Over the next few days a bunch of public officials around the Northwest and elsewhere will be sworn into office, and public spectacles will be made of few of those events.
That Idaho's new governor and third in the last eight months, C.L. "Butch" Otter, did his formal swearing-in today behind closed doors (a public repetition, with inaugural speech, to follow on Thursday) rather than out in public didn't really a say a lot, last week's press upset about the matter notwithstanding. It was a formal procedural; we don't ordinarily insist on observing over-shoulder the governor' s signings of various official papers, either.
It was a symbolic event, but in connection with that, a few other elements of symbolism connected with this first day of the Otter Administration might be noted. (The transitional period between election and inauguration, in other words, now over.)
One was the "because we said so" response to reporter requests to observe the swearing-in: It suggests a certain odd tone-deafness in relations with the press and public statements (the sort of thing Idahoans saw several times during last year's campaign, and probably cost Otter several percentage points of support along the way). Had we been offering advice, we might have said: Could it have really hurt that much to let one reporter into the room, acting as a pool observer, at the moment the swearing-in occurred, and then ushered that person out? A pile of ugly news stories - never mind whether valid or not in their point - would have been blown away. Simply put, that would have been the practical, useful tactic of realistic politics. How will Otter and his people react when the issues are more serious and substantive?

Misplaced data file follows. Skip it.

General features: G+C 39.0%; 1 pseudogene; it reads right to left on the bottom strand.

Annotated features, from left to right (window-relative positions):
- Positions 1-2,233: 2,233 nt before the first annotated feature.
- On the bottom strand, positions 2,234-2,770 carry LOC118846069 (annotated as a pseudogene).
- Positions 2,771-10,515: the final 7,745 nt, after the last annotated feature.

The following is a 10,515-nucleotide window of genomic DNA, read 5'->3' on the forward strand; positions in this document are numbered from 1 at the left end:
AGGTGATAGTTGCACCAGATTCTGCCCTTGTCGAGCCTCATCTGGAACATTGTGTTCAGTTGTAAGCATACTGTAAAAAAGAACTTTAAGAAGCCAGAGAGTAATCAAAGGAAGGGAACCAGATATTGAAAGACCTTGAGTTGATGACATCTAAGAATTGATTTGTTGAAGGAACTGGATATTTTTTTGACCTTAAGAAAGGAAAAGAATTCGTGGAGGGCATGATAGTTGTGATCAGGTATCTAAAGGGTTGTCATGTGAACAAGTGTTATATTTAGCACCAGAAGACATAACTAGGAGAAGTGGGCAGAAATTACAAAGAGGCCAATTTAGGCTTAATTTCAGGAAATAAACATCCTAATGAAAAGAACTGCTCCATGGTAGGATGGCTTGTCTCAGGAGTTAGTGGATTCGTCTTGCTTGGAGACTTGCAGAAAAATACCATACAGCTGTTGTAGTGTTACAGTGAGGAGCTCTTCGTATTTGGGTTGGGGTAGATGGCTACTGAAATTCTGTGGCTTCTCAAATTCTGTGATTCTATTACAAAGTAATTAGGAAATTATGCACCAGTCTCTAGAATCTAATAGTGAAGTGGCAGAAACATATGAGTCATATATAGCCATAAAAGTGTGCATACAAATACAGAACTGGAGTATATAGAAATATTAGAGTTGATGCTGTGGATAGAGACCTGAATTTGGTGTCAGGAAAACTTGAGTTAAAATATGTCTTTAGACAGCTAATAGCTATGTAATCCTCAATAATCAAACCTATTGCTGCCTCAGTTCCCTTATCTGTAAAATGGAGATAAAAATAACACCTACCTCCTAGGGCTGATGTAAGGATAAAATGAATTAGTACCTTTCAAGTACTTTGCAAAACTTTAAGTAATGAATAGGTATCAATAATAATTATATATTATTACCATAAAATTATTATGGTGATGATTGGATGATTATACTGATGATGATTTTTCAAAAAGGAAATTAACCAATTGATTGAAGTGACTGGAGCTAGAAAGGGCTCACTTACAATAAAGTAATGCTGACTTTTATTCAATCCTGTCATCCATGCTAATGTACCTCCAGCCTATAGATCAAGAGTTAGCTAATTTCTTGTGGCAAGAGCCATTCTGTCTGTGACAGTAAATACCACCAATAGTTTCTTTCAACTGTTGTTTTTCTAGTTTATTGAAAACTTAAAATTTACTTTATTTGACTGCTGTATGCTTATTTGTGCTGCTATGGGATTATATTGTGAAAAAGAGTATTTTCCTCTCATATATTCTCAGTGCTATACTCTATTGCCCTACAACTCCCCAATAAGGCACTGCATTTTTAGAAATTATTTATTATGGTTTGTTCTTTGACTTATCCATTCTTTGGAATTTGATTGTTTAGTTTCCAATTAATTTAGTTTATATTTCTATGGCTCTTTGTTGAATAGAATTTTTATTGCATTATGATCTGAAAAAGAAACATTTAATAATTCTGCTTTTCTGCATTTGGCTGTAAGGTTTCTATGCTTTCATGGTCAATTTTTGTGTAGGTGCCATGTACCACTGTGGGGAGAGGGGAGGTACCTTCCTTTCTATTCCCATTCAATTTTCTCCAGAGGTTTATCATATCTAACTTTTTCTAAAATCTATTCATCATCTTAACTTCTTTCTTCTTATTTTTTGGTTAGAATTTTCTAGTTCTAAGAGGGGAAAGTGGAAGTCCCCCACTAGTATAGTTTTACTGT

Two other curious points of symbolism.
One is that Otter followed up his long-sought swearing in by - in his first official act - temporarily abdicating by leaving the state, to attend a Boise State University game in Arizona.
The other was his choice of a judge to swear him in: Not the usual Idaho state supreme court justice, which has ordinarily been the case, but - to swear in this politician who has run against the federal government as much as any - a federal district judge, Edward Lodge. We have, certainly, no brief against Lodge, who is highly respected (and served for many years as a state district judge too). But the choice of a federal judge by Otter surely should be worthy of some note . . .
ADDITIONALLY: Otter wasted absolutely no time getting his administration on the web - the revised Otter governor's web site is up and running, and has a clean, classy, and easily navigable, look and feel.